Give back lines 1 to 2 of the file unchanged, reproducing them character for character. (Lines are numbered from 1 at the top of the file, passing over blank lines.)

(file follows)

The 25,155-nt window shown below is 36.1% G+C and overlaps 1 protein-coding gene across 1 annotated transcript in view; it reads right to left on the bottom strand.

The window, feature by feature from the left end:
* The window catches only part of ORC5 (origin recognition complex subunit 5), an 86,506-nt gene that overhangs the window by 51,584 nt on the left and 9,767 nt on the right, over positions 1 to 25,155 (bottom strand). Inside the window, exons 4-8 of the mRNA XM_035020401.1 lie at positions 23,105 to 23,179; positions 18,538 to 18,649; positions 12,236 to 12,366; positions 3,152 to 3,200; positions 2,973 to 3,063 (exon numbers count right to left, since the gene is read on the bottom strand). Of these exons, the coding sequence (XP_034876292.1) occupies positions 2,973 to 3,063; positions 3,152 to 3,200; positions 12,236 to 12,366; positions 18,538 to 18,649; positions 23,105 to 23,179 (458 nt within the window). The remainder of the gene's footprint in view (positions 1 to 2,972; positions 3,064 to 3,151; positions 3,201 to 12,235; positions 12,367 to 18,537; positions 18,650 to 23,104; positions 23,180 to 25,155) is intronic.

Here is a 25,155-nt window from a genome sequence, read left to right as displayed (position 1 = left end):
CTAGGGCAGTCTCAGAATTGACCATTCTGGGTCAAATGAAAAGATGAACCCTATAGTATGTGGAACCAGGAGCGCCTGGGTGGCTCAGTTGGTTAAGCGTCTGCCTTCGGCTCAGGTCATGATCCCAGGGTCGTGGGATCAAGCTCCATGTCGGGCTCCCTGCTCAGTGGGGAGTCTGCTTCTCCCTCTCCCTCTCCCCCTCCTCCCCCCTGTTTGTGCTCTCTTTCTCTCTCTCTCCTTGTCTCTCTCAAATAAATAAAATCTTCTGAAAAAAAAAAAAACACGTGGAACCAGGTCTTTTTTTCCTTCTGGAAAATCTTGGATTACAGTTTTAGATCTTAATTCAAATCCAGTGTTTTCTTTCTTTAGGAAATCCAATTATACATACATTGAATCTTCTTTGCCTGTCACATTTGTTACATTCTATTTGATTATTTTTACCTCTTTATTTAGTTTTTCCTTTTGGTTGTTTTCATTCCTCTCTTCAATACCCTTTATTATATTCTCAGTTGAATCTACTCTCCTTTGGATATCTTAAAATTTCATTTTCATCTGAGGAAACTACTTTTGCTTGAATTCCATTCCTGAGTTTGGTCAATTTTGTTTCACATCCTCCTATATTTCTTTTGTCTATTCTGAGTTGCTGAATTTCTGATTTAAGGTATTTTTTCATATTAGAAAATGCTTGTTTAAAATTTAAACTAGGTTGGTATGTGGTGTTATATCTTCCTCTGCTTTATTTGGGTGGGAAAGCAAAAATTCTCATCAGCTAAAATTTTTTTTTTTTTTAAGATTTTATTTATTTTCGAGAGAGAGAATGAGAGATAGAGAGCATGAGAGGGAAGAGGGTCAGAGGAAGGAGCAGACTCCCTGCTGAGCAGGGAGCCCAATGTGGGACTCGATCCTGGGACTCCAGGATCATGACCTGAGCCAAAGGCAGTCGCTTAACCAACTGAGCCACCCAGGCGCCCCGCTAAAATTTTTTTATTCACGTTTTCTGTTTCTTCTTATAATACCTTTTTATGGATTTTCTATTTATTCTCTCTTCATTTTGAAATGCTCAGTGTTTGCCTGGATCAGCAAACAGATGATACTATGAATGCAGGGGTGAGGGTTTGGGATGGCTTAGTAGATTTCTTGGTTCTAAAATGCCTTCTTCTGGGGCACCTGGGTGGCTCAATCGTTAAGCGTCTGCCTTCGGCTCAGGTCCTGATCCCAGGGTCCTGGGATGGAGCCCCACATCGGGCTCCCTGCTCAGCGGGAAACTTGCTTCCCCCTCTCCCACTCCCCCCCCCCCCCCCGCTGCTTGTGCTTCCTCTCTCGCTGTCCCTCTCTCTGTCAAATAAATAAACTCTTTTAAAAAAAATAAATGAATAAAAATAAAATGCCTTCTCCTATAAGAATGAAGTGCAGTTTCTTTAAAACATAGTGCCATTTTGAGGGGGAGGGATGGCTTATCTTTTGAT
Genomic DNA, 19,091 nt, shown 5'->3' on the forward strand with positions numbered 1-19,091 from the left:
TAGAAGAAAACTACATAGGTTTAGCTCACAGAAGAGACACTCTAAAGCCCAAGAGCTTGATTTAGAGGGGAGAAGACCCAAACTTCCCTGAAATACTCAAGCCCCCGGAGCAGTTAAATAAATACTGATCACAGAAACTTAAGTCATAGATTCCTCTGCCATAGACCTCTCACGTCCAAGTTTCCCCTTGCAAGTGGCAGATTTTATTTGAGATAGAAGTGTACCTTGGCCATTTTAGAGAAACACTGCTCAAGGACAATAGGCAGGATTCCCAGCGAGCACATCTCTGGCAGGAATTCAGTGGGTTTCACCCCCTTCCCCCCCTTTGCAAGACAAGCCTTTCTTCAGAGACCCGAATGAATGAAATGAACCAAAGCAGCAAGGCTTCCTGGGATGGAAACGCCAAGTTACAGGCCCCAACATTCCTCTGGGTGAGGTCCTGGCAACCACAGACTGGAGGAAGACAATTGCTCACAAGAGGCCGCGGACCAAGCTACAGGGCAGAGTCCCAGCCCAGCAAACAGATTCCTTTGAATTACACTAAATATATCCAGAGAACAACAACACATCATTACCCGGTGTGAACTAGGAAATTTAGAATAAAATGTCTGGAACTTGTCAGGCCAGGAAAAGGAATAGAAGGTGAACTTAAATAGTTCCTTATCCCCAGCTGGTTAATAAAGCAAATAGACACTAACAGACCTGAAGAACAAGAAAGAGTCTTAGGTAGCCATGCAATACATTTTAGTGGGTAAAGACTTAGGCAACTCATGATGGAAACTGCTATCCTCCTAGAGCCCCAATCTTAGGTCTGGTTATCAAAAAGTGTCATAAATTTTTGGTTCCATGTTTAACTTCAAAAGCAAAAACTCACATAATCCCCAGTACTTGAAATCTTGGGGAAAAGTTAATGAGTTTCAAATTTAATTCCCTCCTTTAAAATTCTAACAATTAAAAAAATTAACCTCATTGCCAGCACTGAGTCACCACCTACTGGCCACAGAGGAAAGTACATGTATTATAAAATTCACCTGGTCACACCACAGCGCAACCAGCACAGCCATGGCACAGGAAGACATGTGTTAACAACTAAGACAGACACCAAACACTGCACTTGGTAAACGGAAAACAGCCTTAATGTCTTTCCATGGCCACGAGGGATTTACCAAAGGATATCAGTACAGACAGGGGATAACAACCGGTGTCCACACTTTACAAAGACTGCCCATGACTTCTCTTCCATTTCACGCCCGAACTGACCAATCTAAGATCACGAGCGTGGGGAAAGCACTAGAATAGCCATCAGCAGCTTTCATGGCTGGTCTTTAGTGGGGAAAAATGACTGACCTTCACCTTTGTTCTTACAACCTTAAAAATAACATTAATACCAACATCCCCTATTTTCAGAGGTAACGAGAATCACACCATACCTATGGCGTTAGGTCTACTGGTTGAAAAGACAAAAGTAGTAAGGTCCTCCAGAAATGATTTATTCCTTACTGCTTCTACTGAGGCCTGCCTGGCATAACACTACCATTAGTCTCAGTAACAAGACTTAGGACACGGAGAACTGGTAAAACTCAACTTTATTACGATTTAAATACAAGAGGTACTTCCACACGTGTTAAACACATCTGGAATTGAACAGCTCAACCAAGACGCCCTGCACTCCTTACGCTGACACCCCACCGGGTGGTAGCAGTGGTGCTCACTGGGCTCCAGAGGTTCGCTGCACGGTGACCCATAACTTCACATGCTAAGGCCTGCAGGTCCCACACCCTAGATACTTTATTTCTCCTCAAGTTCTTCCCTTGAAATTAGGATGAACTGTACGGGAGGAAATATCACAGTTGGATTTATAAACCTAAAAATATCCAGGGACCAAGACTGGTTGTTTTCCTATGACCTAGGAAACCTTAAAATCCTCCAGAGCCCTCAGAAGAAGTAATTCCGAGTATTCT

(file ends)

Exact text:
The 25,155-nt window shown below is 36.1% G+C and overlaps 1 protein-coding gene across 1 annotated transcript in view; it reads right to left on the bottom strand.

The window, feature by feature from the left end: